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Setting aside sugary drinks, at least on Sundays

Chris Shook, a driver with Harbor Pacific Bottling Inc., stocks a cooler with soda, in Elma, Washington last fall.
Ted S. Warren
AP Photo
Chris Shook, a driver with Harbor Pacific Bottling Inc., stocks a cooler with soda, in Elma, Washington last fall.

The effort to reduce obesity is taking aim once again at sugary drinks.  A coalition of health groups is asking the public to try-out “Soda-FreeSundays.”

There’s pretty solid evidence Americans, on average, are drinking a lot more soft drinks and other sweetened beverages than they did a generation ago.  Back in the 1990’s, for example, soft drink sales surpassed milk.

Although those numbers have begun to level off in recent years, public health leaders say sweetened drinks are still an important piece of the puzzle when it comes to answering why Americans have been getting fatter for the past 30 years. Jennifer Trott of the Childhood Obesity Prevention Coalition says habits have changed.

"It's becoming less of a treat and more of a daily occurrence," she says. So, starting with not drinking sugary beverages or sodas one day a week is a first step, she says, and then maybe make it two days a week, and build up from there.

The beverage industry says it gets blamed unfairly for the obesity epidemic.  It has fought any taxes or regulations, including leading the effort to repeal a Washington state soda tax in last fall's election (and spending a record amount in the process).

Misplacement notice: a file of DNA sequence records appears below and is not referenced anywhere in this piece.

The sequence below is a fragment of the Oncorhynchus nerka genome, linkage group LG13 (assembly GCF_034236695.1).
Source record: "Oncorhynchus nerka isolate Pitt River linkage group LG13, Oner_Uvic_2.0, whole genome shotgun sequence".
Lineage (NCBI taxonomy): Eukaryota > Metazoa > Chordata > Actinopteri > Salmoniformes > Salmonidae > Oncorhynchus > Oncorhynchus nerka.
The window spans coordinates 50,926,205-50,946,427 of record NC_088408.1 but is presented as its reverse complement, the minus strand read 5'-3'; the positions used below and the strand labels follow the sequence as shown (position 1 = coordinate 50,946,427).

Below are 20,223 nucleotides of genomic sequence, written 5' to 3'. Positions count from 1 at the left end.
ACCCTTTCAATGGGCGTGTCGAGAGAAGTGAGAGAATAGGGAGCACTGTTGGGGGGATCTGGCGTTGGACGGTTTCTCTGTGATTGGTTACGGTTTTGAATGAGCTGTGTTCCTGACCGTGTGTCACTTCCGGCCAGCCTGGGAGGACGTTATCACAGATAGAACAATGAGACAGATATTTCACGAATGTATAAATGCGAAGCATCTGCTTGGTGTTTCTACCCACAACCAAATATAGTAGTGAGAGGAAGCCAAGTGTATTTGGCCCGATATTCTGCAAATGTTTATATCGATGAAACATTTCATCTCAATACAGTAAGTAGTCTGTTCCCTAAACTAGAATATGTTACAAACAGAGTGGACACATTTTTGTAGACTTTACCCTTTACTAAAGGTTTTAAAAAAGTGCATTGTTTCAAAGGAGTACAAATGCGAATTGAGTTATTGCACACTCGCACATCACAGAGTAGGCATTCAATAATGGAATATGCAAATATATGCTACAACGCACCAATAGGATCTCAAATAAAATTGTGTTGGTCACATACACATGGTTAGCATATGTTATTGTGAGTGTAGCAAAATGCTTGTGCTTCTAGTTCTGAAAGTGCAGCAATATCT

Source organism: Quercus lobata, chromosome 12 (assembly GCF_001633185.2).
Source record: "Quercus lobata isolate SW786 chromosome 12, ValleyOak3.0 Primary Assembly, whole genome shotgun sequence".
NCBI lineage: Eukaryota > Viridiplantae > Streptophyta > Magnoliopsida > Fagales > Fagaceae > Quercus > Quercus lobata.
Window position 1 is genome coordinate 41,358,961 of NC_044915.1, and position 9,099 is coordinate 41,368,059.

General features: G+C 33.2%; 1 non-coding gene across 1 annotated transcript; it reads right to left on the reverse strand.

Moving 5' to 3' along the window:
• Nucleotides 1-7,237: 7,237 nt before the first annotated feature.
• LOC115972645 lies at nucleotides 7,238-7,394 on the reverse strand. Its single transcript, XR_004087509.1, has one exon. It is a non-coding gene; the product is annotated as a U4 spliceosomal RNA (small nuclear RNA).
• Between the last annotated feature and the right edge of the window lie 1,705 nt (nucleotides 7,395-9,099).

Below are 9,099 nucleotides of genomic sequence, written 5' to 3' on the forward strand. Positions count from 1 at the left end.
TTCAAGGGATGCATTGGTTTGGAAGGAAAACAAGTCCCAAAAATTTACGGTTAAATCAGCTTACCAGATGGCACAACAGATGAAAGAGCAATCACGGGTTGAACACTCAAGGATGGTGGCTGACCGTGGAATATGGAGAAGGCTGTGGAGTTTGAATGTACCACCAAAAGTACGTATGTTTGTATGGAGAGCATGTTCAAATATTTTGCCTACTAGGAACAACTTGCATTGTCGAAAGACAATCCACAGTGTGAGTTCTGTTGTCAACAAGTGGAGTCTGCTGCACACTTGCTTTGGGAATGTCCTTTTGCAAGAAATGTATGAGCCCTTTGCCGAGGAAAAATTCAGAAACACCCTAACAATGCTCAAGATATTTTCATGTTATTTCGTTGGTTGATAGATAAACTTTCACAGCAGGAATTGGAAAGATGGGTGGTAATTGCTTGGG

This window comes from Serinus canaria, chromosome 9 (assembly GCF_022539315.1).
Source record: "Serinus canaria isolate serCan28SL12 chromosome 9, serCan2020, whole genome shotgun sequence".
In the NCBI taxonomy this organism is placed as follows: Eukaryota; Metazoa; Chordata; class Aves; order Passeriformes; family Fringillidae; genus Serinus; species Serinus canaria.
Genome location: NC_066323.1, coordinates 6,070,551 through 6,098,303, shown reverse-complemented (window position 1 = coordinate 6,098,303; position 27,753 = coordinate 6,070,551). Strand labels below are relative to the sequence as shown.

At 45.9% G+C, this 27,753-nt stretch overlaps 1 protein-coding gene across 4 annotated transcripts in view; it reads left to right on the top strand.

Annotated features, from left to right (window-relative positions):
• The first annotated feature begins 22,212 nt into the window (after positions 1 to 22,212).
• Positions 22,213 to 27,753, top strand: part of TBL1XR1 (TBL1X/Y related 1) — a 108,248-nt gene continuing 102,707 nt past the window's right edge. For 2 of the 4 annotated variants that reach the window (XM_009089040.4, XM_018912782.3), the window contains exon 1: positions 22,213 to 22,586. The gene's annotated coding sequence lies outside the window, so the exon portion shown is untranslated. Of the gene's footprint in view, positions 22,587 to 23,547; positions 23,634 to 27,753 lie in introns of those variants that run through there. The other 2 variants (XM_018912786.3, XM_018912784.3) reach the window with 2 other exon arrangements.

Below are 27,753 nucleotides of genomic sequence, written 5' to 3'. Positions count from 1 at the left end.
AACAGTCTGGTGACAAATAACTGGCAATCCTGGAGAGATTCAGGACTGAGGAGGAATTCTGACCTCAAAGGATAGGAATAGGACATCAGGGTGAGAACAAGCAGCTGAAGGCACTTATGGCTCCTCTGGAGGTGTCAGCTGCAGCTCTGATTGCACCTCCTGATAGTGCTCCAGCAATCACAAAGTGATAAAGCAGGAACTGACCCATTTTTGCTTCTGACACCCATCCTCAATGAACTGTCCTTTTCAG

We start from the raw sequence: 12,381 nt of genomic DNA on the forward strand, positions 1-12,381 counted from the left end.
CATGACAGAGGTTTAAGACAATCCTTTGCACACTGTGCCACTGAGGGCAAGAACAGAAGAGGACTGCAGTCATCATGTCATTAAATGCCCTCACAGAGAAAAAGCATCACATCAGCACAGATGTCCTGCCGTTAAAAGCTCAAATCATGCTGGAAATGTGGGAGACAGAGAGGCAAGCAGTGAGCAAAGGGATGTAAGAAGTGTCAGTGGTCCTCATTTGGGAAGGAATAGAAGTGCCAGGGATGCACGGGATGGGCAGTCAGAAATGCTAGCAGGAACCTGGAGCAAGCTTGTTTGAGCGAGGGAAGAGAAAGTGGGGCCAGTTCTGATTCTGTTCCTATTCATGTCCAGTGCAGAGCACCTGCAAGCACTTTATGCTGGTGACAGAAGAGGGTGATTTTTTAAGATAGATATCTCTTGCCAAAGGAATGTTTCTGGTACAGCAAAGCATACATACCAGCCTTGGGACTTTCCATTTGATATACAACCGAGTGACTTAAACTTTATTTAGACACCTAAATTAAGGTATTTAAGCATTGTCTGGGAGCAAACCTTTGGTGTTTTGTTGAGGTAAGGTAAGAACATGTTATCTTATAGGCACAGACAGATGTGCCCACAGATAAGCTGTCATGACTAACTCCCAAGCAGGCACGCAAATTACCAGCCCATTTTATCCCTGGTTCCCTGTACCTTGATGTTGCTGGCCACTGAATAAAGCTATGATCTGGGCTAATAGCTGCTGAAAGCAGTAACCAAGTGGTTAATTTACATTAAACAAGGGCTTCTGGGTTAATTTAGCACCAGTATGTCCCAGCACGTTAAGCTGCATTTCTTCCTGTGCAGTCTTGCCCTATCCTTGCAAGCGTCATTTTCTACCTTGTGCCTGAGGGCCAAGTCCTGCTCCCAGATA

So, health groups are trying this voluntary education campaign. It includes a website, where you can sign a pledge to go without sugary drinks on Sundays.

Other efforts may be paying off.  According to the Washington Department of Health's latest "Healthy Youth Survey," half as many kids in eighth, 10th and 12th-grades report they drink two or more sodas daily compared with 2002. And the overall percentage of teenagers who drink any sugar-sweetened beverages at school has declined steadily since 2006.

The Department of Health attributes the decline to changing policies in school districts throughout the state. From the official news release:

An example is the work of the Highline School District in South King County. The district used input from parents, students, employees, and community members to change policy and to set up guidelines for physical activity, nutrition, and health education in all of its schools. The input covered foods and drinks offered in the schools. Soda pop, energy drinks, and high-sugar drinks are out, while water, 100 percent juices, and non-fat milk are in. Candy, cookies and cakes are gone, but kids can buy fruits, vegetables, nuts, seeds, and low-fat cheese.

During the past decade, obesity rates for high-schoolers have held steady (no longer increasing), but the percentage of students who are somewhat overweight has continued to climb, according to the survey results.

Keith Seinfeld is a former KNKX/KPLU reporter who covered health, science and the environment over his 17 years with the station. He also served as assistant news director. Prior to KLPU, he was a staff reporter at The Seattle Times and The News Tribune in Tacoma and a freelance writer-producer. His work has been honored by the American Association for the Advancement of Science (AAAS) and the Knight Science Journalism Fellowships at Massachusetts Institute of Technology.